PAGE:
External focus of attention benefits athletic performance.
We gather information from the environment through the senses. Not all stimuli can be processed by the brain, for which there are filters that protect the nervous system from an information overload. Focusing our attention on a specific stimulus, either by voluntary or spontaneous way, we are restricting the entry of information. This information after being processed and integrated can transform into learning.
Using instructions or feedbacks we can direct attention to external foci (out of the person) or internal foci (within the person). Many studies are dedicated to investigate learning differences between these focus of attention (internal and external). Clear evidence of the benefit of using external focus of attention were found in the motor learning skill (where attention is focused on the effects of the movement) (Wulf, Eder & Parma, 2005).
When individuals focus on their movements they adopt an internal attentional focus and tend to consciously intervene in the control processes that coordinate their movements. This interrupts the automatic processes of the ability to control movements efficiently and effectively. In contrast, when an external attentional focus is used, a more automatic control is promoted and this reduces conscious interference and promotes learning and improves performances.
There are three evidences that show that an external focus of attention promotes an automatic control:
1- Increased frequency of adjustments in movements.
2- Less quantities of attention.
3- Reduced muscle activity.
A high frequency of adjustments in the movement allows the motor system to respond quickly to disturbances (Gantert, Honerkamp & Timmer, 1992). Apparently these quick adjustments would be produced by a reflex control that operates at unconscious or automatic level (MacNevin, Shea & Wulf, 2003).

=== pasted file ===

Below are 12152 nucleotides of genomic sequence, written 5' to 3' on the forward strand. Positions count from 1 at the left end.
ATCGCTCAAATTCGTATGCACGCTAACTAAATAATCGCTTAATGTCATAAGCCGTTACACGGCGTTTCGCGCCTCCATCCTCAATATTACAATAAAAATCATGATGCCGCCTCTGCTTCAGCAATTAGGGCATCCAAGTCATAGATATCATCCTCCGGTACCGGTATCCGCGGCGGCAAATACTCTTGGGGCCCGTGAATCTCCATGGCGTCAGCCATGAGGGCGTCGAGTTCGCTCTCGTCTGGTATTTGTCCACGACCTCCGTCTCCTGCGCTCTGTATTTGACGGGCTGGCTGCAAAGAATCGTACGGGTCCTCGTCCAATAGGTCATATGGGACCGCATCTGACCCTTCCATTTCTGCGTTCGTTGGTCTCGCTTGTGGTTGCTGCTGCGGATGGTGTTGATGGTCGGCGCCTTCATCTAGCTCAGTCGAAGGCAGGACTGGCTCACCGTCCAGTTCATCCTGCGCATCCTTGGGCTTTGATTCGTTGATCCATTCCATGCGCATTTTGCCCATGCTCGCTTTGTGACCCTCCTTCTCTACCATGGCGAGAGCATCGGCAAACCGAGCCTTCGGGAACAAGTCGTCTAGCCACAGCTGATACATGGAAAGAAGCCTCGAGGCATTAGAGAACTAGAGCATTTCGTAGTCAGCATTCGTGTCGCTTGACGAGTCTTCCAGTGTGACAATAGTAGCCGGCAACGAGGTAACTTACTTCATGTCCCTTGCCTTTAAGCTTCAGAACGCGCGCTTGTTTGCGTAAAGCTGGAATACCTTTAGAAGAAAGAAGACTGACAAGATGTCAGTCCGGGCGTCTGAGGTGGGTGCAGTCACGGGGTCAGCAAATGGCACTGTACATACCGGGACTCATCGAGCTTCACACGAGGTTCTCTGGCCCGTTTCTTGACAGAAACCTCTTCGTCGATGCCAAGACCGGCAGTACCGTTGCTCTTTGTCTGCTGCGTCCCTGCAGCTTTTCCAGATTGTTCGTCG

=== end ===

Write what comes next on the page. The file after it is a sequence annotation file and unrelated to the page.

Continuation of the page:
An external focus requires less attention to perform a movement, leaving greater attentional capacity available for other aspects. This means that more attention will be directed toward the expression or the style, which is an important component for certain sports (eg, rhythmic gymnastics, figure skating). In other sports like basketball, tennis, football, this remnant attention can be used for the strategy.
Our body is an energy-efficient system that tries to conserve energy. For example, if it were possible to lift an object using a single motor unit, our body would do it. Using Electromyography (EMG) it was possible to compare muscle activity produced using the two focus of attention (internal and external) (Vance et al, 2004). The results reflected a lower muscle activity when individuals used external focus of attention. This indicates that the movements were produced with less energy, that is, more efficient. At least in part, this economy on the movement was achieved through more effective coordination between agonist and antagonist muscle groups. So that, an external focus of attention provides athletes improvements in the accuracy of motion that are accompanied by muscular energy efficiency (Zachry et al., 2005).